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2020 Games in 2021

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Hey, Sports Fans!

Queue the symphonic masterpiece of the Olympic Musical Theme. The extra-long awaited 2020 Summer Olympics officially begin today and spans the next couple weeks, out to August 8. Some events like the softball and the men’s and women’s soccer tournaments have already begun a couple days back, but the official beginning of the Games is today.

The Olympic Games are performed every four years and were set to fall last summer. Due to the coronavirus, however, the Games were postponed a year out and we’re now treated to them this year, hosted in the Japanese capital of Tokyo.

While summer camp is about so much more than athletics—fun, friends, nature, self-identity—improving your athletic ability is a really big part of camp. And nearly everything they do in the Summer Olympics is a sport or activity (or at least something in a similar field) that you can participate in during your summer camp stay. From team sports to sports for individual performance on land and in the water, the Olympics is like the worldwide exhibition of the sports of summer camp!

They’ve got Archery. They’ve got Gymnastics. They’ve got Swimming. They’ve got Badminton. There’s Baseball/Softball, Basketball, Volleyball, BMX Freestyle, BMX Racing, Boxing, Canoeing, Kayaking, Diving, Equestrian Riding, Fencing, Football, Golf, Handball, Hockey, Judo, Karate, Mountain Biking, Road Cycling, Rowing, Rugby, Sailing, Shooting, Skateboarding, Sport Climbing, Surfing, Table Tennis, Taekwondo, Tennis, Trampoline, Water Polo, Weightlifting, Wrestling, and more.

While the Summer Games are taking place in Tokyo this year, they were meant to be played last year. It’s been agreed upon that the Games this summer will still be referred to as the 2020 Olympics. Whatever they call it, enjoy tuning into this year’s summer installment of the Olympic Games to make up for last year. And, as always, thanks for reading, Camp Fans!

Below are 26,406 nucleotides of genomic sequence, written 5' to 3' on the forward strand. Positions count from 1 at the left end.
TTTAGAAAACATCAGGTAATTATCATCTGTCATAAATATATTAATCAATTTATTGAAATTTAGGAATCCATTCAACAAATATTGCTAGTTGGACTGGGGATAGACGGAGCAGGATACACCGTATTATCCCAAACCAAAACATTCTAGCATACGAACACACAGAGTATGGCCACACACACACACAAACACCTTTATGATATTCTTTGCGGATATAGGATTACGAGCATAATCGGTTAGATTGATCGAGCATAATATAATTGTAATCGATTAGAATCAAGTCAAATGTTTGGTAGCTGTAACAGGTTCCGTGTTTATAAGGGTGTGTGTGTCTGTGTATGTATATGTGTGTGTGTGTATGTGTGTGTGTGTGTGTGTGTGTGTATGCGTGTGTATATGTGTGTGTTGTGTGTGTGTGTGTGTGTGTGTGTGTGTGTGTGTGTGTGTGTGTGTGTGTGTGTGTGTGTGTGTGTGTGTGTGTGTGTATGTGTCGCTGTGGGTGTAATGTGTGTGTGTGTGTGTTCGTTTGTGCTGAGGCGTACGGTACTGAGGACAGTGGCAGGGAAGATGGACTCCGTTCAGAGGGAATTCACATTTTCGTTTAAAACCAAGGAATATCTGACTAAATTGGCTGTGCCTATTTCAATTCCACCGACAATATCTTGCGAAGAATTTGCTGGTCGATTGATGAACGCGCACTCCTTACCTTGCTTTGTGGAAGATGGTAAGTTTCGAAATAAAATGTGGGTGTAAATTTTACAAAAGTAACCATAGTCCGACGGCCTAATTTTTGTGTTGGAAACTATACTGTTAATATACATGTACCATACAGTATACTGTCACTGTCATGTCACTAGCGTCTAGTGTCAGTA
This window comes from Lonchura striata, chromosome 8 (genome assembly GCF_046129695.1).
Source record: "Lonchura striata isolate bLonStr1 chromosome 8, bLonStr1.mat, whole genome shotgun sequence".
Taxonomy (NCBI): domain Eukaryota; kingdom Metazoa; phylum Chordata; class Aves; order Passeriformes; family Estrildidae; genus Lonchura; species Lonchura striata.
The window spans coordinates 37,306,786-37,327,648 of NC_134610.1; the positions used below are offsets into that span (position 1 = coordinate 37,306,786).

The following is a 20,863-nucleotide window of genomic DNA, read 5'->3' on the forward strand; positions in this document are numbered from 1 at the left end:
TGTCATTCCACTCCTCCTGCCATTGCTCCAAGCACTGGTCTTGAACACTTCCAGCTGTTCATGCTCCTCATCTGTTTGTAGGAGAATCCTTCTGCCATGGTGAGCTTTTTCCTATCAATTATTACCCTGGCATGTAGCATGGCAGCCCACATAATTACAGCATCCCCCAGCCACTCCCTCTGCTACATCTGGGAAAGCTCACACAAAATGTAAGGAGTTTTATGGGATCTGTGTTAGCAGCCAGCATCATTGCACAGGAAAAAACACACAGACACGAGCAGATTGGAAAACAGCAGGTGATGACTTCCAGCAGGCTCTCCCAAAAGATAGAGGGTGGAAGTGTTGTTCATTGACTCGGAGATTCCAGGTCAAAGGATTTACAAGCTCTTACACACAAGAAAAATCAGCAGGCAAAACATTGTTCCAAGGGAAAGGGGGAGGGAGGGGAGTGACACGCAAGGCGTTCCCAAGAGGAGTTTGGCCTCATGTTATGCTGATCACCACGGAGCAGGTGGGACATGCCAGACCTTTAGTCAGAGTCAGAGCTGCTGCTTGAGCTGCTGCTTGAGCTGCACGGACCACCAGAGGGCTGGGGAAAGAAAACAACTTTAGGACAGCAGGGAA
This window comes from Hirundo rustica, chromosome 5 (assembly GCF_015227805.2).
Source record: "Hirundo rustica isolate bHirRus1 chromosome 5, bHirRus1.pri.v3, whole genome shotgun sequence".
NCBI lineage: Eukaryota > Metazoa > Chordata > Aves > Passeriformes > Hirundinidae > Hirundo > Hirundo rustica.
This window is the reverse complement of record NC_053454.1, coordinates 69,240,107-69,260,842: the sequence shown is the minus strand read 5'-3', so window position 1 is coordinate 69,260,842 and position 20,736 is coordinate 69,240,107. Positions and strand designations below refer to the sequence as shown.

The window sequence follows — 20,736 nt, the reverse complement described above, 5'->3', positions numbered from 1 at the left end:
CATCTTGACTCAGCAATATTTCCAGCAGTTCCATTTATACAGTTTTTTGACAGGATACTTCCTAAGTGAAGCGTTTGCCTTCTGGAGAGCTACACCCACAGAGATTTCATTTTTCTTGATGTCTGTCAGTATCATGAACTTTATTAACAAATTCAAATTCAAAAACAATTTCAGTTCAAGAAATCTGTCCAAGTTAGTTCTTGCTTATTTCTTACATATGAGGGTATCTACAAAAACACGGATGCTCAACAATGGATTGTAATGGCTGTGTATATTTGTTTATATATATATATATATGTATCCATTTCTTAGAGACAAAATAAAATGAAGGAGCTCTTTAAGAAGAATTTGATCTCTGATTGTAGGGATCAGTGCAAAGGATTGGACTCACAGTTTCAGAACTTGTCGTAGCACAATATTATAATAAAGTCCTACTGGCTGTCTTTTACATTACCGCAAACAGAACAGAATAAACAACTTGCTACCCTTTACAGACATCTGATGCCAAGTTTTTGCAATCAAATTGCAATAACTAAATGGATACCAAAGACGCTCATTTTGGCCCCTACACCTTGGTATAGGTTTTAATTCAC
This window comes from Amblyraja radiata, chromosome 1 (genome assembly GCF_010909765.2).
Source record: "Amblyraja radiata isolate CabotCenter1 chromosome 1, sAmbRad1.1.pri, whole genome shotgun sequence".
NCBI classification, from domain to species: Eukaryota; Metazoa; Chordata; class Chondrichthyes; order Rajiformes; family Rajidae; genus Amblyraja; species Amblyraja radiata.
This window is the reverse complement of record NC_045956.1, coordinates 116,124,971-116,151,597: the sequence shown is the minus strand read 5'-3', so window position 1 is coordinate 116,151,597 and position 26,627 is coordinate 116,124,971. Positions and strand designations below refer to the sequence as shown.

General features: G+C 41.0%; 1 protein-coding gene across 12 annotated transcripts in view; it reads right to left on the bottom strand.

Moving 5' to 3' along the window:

- John


Crazy Convenience

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Hello, Hammock Hangers!

Such a simple contraption, hammocks are nothing more than a sling made from an assortment of fabrics which you suspend at both ends, fastening them to trees, posts, or anchored hooks. Nevertheless, these simple inventions have their own holiday: today—National Hammock Day. In past posts, I’ve covered the history of hammocks as well as a run-through of the things you can do in your hammock.

Today let’s talk about the inarguable convenience and comfort of ENO Hammocks. 

We offer awesome hammocks and hammock hanging accessories from the quality Eagles Nest Outfitters brand name. You can check out our ENO selection by clicking here. Enjoy National Hammock Day by spending some of your day in a hammock if you can. Meditate, relax, and learn some stuff while you keep cozy.

The Atlas™ Suspension System is a secure solution to hanging your hammock. No knots needed! Simply throw the adjustable end of each strap around a tree and through the loop on the strap’s other end. Then, clip the carabiners of your hammock to the most appropriate loop of the 15 adjustable points on each strap. Enjoy your easy and worry-free way to hang your ENO Hammock. The Suspension Straps are designed to never fail by slipping or falling!

ENO Hammocks are equipped with lightweight, aluminum carabiners for the easiest fastening to the ENO Atlas™ Suspension System. Once your Hammock is clipped to both suspension straps that you have looped around trees, you’re ready to situate yourself comfortably in one of these high-strength and breathable nylon nests, the rest of the world may as well disappear! For traveling convenience, ENO Hammocks fold up to fit into its own built-in pouch, not much larger than a grapefruit for super easy packing!

Crazy convenient!

Get a closer look at our available ENO Hammocks and hammock-hanging accessories by clicking right here. Sway away in your own convenient hammock and, as always, thanks for reading! 


- John

The Value of Colvig Silver

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Hey, Camp Fans!

We here at Everything Summer Camp are proud to work with nearly 300 summer camps across the nation! We’re their recommended camp outfitter and, in return, we love singing the praises of the many camps with whom we’ve developed a wonderful working relationship. That’s why today I’m shining our camp spotlight on the pristine land in the southwest Colorado. 

In the Red Creek Valley at the foot of the rugged San Juan Mountains Colvig Silver Camps lies all beautiful 600 acres to the Colvig Silver name. The Cottonwood valley, open hay fields, and Ponderosa forest, the campgrounds range from 7,200 to 8,000’ in elevation. The camp is bordered on three sides by the San Juan National Forest and provides access to some of the most pristine, beautiful, and diverse wilderness on the earth. They see 300 sunny days a year with a cool, clear, dry climate—perfect for summer camp!

Choices are very important when it comes to summer camp. At Colvig Silver, campers get to choose their activities and trips on a daily basis for an extremely unique experience. You want to go horseback riding, go horseback riding. You want to go rock climbing, go rock climbing. You want to kayak in the lake, go kayak in the lake. You can climb a 14,000 foot peak, explore ancient ruins, discover a crystal clear alpine lake, lead an improv game at the campfire, the options are endless!